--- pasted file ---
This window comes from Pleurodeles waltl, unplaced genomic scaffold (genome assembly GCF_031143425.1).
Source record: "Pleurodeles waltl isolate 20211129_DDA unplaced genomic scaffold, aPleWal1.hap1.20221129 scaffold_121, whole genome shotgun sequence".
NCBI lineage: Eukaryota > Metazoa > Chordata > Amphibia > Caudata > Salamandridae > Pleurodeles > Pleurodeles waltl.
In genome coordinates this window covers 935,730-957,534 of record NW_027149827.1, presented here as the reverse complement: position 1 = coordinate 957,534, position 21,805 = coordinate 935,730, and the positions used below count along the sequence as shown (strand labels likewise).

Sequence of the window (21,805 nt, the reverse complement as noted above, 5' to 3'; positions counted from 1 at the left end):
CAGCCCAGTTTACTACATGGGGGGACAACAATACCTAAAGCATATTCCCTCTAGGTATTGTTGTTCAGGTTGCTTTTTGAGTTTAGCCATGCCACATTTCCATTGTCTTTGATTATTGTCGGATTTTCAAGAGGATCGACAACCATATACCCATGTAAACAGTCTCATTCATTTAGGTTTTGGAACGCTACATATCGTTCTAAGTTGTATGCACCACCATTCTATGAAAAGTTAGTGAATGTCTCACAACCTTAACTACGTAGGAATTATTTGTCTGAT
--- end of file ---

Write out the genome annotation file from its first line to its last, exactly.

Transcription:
This window comes from Pleurodeles waltl, unplaced genomic scaffold (genome assembly GCF_031143425.1).
Source record: "Pleurodeles waltl isolate 20211129_DDA unplaced genomic scaffold, aPleWal1.hap1.20221129 scaffold_121, whole genome shotgun sequence".
NCBI lineage: Eukaryota > Metazoa > Chordata > Amphibia > Caudata > Salamandridae > Pleurodeles > Pleurodeles waltl.
In genome coordinates this window covers 935,730-957,534 of record NW_027149827.1, presented here as the reverse complement: position 1 = coordinate 957,534, position 21,805 = coordinate 935,730, and the positions used below count along the sequence as shown (strand labels likewise).

Sequence of the window (21,805 nt, the reverse complement as noted above, 5' to 3'; positions counted from 1 at the left end):
CAGCCCAGTTTACTACATGGGGGGACAACAATACCTAAAGCATATTCCCTCTAGGTATTGTTGTTCAGGTTGCTTTTTGAGTTTAGCCATGCCACATTTCCATTGTCTTTGATTATTGTCGGATTTTCAAGAGGATCGACAACCATATACCCATGTAAACAGTCTCATTCATTTAGGTTTTGGAACGCTACATATCGTTCTAAGTTGTATGCACCACCATTCTATGAAAAGTTAGTGAATGTCTCACAACCTTAACTACGTAGGAATTATTTGTCTGAT